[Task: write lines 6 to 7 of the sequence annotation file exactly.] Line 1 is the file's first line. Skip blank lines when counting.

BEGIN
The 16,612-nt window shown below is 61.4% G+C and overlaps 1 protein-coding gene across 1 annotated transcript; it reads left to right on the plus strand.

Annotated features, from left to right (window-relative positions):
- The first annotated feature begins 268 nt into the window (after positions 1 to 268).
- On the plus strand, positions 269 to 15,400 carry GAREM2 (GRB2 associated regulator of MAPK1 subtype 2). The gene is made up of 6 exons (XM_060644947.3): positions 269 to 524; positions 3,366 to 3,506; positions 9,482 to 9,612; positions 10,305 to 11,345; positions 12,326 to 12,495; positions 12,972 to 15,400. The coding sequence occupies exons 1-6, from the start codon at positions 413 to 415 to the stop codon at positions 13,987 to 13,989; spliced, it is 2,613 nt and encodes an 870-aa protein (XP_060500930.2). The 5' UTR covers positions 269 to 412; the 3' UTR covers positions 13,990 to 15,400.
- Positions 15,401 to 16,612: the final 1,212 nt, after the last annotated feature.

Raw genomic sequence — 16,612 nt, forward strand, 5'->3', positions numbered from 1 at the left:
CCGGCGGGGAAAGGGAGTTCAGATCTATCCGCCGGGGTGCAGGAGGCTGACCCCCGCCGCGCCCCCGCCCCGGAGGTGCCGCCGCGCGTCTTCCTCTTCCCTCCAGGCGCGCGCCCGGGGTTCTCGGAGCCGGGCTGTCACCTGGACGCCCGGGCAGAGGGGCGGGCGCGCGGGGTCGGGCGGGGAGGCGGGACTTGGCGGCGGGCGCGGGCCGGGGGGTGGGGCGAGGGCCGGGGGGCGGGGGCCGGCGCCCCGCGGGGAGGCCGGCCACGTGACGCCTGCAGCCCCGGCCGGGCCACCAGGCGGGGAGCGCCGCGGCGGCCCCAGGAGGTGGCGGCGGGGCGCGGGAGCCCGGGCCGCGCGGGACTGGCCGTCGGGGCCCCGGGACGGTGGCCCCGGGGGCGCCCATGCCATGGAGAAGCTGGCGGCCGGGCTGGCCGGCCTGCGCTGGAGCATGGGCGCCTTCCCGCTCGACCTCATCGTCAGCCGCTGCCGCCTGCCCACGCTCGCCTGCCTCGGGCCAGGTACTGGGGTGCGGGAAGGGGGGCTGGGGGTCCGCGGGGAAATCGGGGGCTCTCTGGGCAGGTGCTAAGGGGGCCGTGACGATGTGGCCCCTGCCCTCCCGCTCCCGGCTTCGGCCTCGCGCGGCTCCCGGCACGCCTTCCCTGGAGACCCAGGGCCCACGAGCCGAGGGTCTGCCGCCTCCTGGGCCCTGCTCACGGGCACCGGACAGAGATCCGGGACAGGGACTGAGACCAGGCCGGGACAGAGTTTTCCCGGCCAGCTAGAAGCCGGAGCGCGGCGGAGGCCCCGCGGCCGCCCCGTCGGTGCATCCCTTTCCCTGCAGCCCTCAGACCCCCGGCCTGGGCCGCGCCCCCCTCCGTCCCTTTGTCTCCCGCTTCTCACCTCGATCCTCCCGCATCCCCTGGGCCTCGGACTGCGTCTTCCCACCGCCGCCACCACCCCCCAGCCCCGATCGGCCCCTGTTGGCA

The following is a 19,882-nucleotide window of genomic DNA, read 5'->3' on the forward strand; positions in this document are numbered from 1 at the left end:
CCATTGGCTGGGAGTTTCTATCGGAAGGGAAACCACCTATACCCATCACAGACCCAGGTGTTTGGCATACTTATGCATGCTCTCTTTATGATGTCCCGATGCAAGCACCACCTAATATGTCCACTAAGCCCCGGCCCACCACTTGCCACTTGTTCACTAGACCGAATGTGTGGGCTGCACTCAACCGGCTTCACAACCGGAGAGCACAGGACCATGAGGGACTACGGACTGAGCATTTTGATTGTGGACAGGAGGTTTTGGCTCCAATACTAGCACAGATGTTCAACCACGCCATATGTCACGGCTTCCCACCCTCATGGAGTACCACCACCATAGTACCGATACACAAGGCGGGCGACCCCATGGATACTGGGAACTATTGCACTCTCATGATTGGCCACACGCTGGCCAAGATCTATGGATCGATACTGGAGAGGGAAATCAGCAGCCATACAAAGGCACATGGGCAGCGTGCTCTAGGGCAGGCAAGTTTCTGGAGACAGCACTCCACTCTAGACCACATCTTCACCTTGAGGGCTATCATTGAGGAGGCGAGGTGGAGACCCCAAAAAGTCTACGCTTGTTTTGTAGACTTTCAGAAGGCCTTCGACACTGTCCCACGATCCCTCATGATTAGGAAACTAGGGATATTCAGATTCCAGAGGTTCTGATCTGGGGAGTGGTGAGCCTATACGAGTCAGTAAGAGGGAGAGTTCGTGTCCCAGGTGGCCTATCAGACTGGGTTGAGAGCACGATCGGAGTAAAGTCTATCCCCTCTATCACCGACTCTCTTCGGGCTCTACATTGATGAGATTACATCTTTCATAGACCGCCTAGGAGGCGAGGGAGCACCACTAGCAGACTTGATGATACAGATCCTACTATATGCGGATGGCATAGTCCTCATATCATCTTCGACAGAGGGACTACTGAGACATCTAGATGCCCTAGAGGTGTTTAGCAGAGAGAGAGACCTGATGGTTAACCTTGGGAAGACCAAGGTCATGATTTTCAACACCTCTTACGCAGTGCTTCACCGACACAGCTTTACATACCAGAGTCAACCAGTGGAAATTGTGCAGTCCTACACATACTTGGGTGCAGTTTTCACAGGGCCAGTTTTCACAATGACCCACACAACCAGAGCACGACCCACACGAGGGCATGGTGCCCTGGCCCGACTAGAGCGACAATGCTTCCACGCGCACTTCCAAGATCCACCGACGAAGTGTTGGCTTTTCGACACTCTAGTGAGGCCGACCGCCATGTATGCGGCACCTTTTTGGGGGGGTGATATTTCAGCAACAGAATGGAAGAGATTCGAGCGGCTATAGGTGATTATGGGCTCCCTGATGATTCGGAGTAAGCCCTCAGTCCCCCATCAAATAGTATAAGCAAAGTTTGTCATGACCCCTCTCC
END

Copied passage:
Raw genomic sequence — 16,612 nt, forward strand, 5'->3', positions numbered from 1 at the left:
CCGGCGGGGAAAGGGAGTTCAGATCTATCCGCCGGGGTGCAGGAGGCTGACCCCCGCCGCGCCCCCGCCCCGGAGGTGCCGCCGCGCGTCTTCCTCTTCCCTCCAGGCGCGCGCCCGGGGTTCTCGGAGCCGGGCTGTCACCTGGACGCCCGGGCAGAGGGGCGGGCGCGCGGGGTCGGGCGGGGAGGCGGGACTTGGCGGCGGGCGCGGGCCGGGGGGTGGGGCGAGGGCCGGGGGGCGGGGGCCGGCGCCCCGCGGGGAGGCCGGCCACGTGACGCCTGCAGCCCCGGCCGGGCCACCAGGCGGGGAGCGCCGCGGCGGCCCCAGGAGGTGGCGGCGGGGCGCGGGAGCCCGGGCCGCGCGGGACTGGCCGTCGGGGCCCCGGGACGGTGGCCCCGGGGGCGCCCATGCCATGGAGAAGCTGGCGGCCGGGCTGGCCGGCCTGCGCTGGAGCATGGGCGCCTTCCCGCTCGACCTCATCGTCAGCCGCTGCCGCCTGCCCACGCTCGCCTGCCTCGGGCCAGGTACTGGGGTGCGGGAAGGGGGGCTGGGGGTCCGCGGGGAAATCGGGGGCTCTCTGGGCAGGTGCTAAGGGGGCCGTGACGATGTGGCCCCTGCCCTCCCGCTCCCGGCTTCGGCCTCGCGCGGCTCCCGGCACGCCTTCCCTGGAGACCCAGGGCCCACGAGCCGAGGGTCTGCCGCCTCCTGGGCCCTGCTCACGGGCACCGGACAGAGATCCGGGACAGGGACTGAGACCAGGCCGGGACAGAGTTTTCCCGGCCAGCTAGAAGCCGGAGCGCGGCGGAGGCCCCGCGGCCGCCCCGTCGGTGCATCCCTTTCCCTGCAGCCCTCAGACCCCCGGCCTGGGCCGCGCCCCCCTCCGTCCCTTTGTCTCCCGCTTCTCACCTCGATCCTCCCGCATCCCCTGGGCCTCGGACTGCGTCTTCCCACCGCCGCCACCACCCCCCAGCCCCGATCGGCCCCTGTTGGCA